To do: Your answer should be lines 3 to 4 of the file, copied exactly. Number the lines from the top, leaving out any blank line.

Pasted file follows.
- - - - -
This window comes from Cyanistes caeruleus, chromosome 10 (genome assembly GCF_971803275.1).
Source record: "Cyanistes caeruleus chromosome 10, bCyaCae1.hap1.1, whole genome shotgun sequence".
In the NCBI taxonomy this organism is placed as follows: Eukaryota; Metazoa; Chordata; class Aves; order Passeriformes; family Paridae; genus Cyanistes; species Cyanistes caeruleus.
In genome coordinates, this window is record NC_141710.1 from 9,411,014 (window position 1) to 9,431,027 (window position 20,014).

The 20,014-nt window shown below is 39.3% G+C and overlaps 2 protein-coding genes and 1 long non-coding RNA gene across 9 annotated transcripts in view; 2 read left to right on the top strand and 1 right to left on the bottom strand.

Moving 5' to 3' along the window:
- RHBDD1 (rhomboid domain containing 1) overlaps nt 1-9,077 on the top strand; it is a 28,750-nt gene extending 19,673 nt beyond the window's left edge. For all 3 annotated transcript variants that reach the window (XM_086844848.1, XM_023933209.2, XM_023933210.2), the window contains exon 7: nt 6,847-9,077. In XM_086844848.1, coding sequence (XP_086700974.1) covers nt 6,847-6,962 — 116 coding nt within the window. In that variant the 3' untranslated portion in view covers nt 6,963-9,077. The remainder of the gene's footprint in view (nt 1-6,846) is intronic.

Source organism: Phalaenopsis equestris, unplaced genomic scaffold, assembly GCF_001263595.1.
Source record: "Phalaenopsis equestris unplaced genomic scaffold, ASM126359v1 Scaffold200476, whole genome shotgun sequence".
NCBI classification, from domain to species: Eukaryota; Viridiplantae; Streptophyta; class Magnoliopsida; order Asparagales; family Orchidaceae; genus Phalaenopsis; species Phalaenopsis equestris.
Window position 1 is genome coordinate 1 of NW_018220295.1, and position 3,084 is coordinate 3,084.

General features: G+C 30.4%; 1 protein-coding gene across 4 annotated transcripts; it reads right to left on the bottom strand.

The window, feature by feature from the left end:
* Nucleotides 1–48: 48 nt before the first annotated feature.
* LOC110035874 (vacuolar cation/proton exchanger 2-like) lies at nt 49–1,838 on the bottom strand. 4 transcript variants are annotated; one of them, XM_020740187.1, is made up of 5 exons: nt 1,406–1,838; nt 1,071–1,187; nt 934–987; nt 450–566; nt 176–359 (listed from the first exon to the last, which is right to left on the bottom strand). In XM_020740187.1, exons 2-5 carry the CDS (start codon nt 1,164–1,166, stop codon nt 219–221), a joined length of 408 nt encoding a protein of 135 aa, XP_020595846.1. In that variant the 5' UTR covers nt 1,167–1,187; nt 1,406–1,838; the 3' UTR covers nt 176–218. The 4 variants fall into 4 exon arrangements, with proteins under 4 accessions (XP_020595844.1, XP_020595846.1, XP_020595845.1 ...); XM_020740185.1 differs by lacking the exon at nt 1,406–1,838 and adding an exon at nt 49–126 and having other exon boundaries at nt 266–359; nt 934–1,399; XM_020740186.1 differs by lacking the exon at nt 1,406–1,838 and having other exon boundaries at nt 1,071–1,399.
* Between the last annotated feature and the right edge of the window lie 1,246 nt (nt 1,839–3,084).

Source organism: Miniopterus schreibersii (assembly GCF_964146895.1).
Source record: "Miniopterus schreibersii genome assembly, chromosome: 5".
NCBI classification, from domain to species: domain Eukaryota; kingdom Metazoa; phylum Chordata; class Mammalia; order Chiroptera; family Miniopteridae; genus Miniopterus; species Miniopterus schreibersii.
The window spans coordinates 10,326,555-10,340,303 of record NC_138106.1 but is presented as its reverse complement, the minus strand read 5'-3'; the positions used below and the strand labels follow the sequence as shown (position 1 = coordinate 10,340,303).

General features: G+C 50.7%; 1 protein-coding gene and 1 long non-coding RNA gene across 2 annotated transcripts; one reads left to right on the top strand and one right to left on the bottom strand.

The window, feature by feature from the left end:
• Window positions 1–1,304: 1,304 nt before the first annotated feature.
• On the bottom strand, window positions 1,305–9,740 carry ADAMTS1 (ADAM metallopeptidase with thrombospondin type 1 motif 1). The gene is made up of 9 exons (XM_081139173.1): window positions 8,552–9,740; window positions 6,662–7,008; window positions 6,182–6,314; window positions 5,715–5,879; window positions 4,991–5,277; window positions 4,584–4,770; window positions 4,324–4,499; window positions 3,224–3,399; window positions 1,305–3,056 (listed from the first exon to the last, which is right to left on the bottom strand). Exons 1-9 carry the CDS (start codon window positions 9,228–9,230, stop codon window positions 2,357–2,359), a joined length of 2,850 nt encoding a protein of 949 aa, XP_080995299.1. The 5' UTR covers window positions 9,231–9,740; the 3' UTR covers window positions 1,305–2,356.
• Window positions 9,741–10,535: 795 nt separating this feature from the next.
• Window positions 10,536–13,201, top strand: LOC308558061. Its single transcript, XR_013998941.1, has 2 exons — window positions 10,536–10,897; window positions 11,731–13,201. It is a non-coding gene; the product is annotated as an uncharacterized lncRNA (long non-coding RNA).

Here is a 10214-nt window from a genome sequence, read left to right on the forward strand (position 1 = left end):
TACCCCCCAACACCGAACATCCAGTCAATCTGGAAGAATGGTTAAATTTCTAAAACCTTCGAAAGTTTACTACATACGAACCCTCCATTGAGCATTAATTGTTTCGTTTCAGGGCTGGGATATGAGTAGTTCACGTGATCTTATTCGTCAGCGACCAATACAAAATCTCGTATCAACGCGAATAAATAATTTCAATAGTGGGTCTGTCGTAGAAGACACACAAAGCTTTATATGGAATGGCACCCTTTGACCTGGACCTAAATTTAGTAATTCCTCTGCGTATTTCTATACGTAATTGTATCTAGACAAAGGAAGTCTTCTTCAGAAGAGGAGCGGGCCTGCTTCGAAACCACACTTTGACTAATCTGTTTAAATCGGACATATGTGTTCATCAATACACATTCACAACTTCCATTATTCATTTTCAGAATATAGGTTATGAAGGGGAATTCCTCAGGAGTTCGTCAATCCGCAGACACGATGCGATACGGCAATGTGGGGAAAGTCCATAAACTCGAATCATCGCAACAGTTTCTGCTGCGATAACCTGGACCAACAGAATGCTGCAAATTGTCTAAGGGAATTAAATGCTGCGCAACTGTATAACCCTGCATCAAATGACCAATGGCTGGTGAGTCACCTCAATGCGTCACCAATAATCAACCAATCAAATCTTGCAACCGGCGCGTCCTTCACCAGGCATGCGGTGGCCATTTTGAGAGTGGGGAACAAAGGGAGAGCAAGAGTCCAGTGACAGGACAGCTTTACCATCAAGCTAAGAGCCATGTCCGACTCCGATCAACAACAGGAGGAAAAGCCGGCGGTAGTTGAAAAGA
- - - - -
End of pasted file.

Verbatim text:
In the NCBI taxonomy this organism is placed as follows: Eukaryota; Metazoa; Chordata; class Aves; order Passeriformes; family Paridae; genus Cyanistes; species Cyanistes caeruleus.
In genome coordinates, this window is record NC_141710.1 from 9,411,014 (window position 1) to 9,431,027 (window position 20,014).